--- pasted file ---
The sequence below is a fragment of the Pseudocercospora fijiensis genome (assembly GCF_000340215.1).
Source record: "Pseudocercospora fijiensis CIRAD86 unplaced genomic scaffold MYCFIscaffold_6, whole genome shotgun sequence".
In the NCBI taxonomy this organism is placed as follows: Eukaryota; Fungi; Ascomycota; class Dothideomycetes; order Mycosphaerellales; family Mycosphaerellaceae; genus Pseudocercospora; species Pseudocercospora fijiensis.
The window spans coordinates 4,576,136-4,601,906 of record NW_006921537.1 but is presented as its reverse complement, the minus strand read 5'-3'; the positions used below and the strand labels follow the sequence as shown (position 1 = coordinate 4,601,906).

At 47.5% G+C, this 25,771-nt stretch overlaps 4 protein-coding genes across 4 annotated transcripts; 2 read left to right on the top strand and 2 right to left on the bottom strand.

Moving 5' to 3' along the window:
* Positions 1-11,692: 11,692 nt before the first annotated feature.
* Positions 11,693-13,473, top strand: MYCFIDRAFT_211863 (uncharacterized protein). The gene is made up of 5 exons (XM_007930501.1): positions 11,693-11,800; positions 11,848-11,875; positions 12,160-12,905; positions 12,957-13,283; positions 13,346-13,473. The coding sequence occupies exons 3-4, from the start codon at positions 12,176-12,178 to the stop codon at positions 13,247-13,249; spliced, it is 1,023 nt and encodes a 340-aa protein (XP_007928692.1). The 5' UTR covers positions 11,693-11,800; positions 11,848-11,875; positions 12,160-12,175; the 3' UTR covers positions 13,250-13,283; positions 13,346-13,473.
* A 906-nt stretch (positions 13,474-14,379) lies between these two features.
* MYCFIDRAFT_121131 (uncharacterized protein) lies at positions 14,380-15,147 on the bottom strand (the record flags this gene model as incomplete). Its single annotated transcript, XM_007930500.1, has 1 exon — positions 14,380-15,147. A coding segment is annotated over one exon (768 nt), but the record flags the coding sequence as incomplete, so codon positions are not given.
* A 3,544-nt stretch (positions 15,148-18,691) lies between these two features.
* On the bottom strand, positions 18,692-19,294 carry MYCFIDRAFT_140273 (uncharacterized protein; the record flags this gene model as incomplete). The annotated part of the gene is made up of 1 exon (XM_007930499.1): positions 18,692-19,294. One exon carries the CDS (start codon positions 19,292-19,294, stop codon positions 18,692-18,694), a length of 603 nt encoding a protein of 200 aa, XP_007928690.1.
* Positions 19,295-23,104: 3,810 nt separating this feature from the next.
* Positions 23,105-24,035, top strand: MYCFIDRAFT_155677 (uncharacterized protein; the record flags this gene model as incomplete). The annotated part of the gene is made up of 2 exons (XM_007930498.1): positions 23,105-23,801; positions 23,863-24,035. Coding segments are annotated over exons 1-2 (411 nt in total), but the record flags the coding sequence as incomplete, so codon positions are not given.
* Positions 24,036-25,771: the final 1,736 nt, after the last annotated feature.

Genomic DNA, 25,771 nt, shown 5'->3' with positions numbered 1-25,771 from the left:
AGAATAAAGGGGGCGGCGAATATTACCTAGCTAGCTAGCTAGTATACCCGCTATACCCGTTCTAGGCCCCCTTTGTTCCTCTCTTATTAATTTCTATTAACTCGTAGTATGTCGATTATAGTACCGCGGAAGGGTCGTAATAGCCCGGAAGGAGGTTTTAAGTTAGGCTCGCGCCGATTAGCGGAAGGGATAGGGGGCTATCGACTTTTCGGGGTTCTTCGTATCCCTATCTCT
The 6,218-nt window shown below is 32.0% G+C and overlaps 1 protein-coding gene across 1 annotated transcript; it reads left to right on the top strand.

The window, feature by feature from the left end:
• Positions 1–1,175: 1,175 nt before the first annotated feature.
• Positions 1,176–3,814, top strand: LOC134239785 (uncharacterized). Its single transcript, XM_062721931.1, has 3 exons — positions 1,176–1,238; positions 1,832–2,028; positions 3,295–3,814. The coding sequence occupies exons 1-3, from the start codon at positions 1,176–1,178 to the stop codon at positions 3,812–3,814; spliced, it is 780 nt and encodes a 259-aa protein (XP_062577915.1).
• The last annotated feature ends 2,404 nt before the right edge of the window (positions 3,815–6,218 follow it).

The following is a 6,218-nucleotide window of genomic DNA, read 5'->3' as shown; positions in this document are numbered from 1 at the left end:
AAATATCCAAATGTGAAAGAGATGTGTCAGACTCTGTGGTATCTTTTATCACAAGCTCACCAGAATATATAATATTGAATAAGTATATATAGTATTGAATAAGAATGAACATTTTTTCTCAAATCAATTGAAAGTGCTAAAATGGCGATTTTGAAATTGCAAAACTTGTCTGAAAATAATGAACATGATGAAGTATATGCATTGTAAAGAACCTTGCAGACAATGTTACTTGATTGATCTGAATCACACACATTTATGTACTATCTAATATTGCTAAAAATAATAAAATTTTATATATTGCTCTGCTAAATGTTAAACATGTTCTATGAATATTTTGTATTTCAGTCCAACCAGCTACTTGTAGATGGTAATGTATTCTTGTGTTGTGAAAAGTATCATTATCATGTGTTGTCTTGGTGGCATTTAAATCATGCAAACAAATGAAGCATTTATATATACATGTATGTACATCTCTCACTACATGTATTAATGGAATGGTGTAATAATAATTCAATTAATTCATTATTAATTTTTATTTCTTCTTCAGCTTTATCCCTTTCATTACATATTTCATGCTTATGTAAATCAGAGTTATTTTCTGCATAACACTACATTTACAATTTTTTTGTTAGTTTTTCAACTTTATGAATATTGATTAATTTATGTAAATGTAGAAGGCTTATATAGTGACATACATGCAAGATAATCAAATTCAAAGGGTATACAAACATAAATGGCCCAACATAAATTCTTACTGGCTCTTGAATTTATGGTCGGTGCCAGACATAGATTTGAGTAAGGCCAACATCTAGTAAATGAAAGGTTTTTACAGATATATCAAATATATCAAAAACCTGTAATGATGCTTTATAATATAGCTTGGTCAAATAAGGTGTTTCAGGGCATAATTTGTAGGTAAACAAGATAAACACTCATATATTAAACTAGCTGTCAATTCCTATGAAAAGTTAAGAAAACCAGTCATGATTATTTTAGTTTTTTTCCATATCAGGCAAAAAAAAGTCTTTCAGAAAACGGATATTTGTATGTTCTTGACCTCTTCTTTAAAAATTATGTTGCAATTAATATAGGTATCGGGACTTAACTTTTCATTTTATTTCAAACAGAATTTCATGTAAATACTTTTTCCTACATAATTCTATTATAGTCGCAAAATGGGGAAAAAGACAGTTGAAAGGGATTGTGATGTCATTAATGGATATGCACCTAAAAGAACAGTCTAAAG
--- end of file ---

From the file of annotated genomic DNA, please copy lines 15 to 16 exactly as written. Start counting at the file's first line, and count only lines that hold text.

* Positions 24,036-25,771: the final 1,736 nt, after the last annotated feature.

Genomic DNA, 25,771 nt, shown 5'->3' with positions numbered 1-25,771 from the left: